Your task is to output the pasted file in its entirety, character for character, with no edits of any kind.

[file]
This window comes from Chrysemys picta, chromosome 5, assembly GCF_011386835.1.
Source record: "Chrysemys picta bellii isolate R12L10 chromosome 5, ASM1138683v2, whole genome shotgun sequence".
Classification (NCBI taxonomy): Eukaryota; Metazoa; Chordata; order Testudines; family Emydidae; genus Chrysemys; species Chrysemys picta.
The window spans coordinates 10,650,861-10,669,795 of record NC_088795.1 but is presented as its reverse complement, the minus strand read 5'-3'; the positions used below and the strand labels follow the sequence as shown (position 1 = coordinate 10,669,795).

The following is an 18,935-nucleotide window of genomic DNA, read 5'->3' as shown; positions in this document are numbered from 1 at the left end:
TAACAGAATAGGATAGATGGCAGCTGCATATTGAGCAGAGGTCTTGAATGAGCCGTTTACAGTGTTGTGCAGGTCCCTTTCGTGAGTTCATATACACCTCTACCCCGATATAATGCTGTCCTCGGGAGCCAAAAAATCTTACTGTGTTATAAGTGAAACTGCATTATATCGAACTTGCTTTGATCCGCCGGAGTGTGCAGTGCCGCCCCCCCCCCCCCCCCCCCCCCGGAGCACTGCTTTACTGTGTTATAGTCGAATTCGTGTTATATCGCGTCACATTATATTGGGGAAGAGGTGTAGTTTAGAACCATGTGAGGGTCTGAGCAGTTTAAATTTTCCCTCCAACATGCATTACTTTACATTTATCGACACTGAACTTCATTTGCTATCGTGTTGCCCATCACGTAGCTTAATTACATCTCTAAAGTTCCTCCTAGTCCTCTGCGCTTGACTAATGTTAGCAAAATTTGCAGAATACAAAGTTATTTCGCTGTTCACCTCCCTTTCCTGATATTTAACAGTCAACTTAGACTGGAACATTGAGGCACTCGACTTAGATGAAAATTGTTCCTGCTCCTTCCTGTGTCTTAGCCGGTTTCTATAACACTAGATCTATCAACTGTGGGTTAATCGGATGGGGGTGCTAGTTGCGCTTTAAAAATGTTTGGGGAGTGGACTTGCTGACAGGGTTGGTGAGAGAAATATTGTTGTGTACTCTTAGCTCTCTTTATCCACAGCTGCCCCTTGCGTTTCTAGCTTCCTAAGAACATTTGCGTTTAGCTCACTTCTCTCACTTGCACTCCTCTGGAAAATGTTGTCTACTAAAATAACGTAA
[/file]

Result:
This window comes from Chrysemys picta, chromosome 5, assembly GCF_011386835.1.
Source record: "Chrysemys picta bellii isolate R12L10 chromosome 5, ASM1138683v2, whole genome shotgun sequence".
Classification (NCBI taxonomy): Eukaryota; Metazoa; Chordata; order Testudines; family Emydidae; genus Chrysemys; species Chrysemys picta.
The window spans coordinates 10,650,861-10,669,795 of record NC_088795.1 but is presented as its reverse complement, the minus strand read 5'-3'; the positions used below and the strand labels follow the sequence as shown (position 1 = coordinate 10,669,795).

The following is an 18,935-nucleotide window of genomic DNA, read 5'->3' as shown; positions in this document are numbered from 1 at the left end:
TAACAGAATAGGATAGATGGCAGCTGCATATTGAGCAGAGGTCTTGAATGAGCCGTTTACAGTGTTGTGCAGGTCCCTTTCGTGAGTTCATATACACCTCTACCCCGATATAATGCTGTCCTCGGGAGCCAAAAAATCTTACTGTGTTATAAGTGAAACTGCATTATATCGAACTTGCTTTGATCCGCCGGAGTGTGCAGTGCCGCCCCCCCCCCCCCCCCCCCCCCGGAGCACTGCTTTACTGTGTTATAGTCGAATTCGTGTTATATCGCGTCACATTATATTGGGGAAGAGGTGTAGTTTAGAACCATGTGAGGGTCTGAGCAGTTTAAATTTTCCCTCCAACATGCATTACTTTACATTTATCGACACTGAACTTCATTTGCTATCGTGTTGCCCATCACGTAGCTTAATTACATCTCTAAAGTTCCTCCTAGTCCTCTGCGCTTGACTAATGTTAGCAAAATTTGCAGAATACAAAGTTATTTCGCTGTTCACCTCCCTTTCCTGATATTTAACAGTCAACTTAGACTGGAACATTGAGGCACTCGACTTAGATGAAAATTGTTCCTGCTCCTTCCTGTGTCTTAGCCGGTTTCTATAACACTAGATCTATCAACTGTGGGTTAATCGGATGGGGGTGCTAGTTGCGCTTTAAAAATGTTTGGGGAGTGGACTTGCTGACAGGGTTGGTGAGAGAAATATTGTTGTGTACTCTTAGCTCTCTTTATCCACAGCTGCCCCTTGCGTTTCTAGCTTCCTAAGAACATTTGCGTTTAGCTCACTTCTCTCACTTGCACTCCTCTGGAAAATGTTGTCTACTAAAATAACGTAA